But here, Pacheco takes the fight to the defender, initiating the contact and keeping the pocket clean.

On this designed rollout, Pacheco takes pass protection a step further. The right tackle gives the edge rusher a bump — but before he has a chance to reengage with the defender, Pacheco gets his mitts on them, driving the much larger defender to the sideline.

Pacheco’s strength doesn’t just show up in the weight room. He has functional strength on the football field as well.

On this snap, we see the urgency in the way Pacheco plays the game. He slips past Aiden Hutchinson’s attempted arm tackle, showing good contact balance by playing through the attempted tackle at the line. Once he is in the open field, his athleticism takes over.

This run is designed to go through the A-gap, but the center fails to engage No. 57. For a brief moment, this play looks dead in the water — but Pacheco’s vision allows him to bounce into the B gap (to the guard’s left) for a nice gain.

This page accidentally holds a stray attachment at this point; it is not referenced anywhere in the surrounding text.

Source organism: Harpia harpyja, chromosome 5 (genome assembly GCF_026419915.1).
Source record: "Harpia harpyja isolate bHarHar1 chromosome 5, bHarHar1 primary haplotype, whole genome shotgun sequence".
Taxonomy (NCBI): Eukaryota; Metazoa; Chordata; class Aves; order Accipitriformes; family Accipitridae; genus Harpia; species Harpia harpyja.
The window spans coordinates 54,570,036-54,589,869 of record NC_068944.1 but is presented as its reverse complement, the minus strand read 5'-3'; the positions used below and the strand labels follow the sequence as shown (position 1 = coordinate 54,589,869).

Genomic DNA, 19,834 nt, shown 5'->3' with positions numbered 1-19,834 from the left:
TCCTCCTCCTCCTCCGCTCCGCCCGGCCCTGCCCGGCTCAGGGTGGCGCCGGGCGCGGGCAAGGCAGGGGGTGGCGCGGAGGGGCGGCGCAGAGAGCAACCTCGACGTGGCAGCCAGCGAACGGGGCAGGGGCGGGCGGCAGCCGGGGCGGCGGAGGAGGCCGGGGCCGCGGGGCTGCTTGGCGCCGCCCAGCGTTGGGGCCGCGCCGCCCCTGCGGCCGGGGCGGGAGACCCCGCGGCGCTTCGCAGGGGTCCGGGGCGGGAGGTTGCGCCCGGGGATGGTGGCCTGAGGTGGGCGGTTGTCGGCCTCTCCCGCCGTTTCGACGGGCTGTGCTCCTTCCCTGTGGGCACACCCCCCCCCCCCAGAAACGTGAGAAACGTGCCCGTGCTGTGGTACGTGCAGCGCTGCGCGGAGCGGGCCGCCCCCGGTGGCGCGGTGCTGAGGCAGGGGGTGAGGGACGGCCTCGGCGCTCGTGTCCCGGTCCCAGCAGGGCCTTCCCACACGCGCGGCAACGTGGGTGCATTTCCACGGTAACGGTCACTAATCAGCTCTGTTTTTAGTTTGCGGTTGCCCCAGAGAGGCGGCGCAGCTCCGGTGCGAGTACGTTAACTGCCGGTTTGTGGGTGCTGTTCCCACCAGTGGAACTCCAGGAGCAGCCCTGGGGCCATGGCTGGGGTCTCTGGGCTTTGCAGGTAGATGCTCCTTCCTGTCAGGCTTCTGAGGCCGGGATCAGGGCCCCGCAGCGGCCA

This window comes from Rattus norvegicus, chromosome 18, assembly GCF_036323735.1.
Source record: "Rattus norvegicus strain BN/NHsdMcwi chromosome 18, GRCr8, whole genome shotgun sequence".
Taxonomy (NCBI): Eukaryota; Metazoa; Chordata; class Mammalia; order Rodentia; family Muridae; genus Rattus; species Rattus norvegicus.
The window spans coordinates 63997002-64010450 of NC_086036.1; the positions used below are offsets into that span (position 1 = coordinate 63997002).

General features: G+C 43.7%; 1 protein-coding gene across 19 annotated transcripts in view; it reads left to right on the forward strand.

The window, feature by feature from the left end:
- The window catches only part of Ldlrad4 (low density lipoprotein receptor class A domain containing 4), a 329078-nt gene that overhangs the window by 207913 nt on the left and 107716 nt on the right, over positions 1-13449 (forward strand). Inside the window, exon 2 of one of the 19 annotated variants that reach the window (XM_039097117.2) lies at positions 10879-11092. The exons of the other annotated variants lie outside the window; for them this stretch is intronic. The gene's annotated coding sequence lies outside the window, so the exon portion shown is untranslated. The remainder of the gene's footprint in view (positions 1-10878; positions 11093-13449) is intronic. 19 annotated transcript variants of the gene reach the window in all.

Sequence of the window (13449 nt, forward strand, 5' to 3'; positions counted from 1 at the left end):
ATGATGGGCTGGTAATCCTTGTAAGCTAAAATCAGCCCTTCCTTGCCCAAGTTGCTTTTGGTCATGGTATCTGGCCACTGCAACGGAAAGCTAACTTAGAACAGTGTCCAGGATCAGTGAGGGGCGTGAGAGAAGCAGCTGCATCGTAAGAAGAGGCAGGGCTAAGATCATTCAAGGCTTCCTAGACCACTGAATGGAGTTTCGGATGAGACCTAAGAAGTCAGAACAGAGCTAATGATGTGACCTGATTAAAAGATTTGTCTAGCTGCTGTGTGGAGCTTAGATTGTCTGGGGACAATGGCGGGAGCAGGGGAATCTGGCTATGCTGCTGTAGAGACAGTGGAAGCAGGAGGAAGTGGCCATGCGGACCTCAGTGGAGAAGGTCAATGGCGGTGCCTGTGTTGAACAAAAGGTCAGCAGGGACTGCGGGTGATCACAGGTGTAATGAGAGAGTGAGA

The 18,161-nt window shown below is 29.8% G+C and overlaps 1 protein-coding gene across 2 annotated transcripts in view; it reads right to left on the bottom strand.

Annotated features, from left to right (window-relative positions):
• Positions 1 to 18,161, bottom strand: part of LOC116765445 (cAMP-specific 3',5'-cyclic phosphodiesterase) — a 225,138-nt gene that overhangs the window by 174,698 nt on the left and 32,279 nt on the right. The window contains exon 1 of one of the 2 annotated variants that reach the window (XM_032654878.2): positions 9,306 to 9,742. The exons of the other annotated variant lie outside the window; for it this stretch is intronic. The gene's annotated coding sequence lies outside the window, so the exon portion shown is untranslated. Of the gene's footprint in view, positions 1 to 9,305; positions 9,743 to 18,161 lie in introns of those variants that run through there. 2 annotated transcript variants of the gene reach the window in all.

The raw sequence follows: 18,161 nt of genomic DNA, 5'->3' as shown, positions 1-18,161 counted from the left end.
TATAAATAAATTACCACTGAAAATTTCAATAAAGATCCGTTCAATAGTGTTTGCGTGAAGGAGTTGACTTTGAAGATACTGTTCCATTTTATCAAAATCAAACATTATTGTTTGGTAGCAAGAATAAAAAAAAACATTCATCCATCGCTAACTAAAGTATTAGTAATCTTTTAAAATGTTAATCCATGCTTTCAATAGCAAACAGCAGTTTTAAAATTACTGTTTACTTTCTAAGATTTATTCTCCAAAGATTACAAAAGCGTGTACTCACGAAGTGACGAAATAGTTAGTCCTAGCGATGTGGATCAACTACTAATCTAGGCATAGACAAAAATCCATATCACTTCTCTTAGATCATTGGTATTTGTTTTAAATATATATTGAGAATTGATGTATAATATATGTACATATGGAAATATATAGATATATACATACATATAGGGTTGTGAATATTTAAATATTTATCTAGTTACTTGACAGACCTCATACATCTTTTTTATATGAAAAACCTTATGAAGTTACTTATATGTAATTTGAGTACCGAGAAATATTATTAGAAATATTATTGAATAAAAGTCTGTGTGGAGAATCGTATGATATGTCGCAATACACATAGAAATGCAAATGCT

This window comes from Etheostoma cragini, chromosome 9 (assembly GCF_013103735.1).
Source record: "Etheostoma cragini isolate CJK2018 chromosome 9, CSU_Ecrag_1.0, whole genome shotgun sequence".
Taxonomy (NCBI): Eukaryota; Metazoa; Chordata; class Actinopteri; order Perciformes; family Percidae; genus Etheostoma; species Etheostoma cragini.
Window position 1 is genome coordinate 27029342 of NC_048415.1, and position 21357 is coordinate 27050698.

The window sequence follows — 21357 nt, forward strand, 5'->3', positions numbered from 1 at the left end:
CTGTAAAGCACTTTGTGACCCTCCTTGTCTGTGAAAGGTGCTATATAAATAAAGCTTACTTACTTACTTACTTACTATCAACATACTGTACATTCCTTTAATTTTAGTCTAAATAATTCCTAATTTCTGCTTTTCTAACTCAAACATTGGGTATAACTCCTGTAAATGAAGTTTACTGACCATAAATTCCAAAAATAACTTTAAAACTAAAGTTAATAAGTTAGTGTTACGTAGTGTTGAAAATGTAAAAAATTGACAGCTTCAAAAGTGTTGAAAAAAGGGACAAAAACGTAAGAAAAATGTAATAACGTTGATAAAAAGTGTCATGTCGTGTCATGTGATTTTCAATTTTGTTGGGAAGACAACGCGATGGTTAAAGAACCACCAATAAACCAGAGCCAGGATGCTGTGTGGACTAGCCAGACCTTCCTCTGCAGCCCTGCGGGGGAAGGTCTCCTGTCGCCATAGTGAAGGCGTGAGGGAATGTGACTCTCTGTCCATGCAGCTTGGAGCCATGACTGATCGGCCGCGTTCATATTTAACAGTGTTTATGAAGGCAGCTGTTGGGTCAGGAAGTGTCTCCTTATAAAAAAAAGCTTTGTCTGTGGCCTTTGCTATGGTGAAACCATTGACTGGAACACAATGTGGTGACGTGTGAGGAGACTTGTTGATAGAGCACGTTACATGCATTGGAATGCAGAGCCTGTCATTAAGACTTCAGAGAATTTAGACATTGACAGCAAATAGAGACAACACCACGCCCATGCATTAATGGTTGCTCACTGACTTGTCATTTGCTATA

On this play, Pacheco shows good hands. He catches the ball away from his frame, preventing it from getting into his body. Once he has the ball secured, he gets upfield in a hurry. At the end of the play, he shows good grit by diving for the first down marker.

Once he gets into the open field, Pacheco has an impressive second gear. Here, he plants his foot and breaks outside — and the defenders just can’t keep up with him. He takes a good line to the sideline for a nice gain.

Here is another poorly-blocked play. The defender is in the backfield almost as soon as the ball is snapped, but Pacheco is able to make something out of nothing. While he is generally not a very agile player, here he shows a good wiggle in a tight space, allowing him to navigate through the mess to find a sliver of daylight — turning what should have been a loss into a modest gain.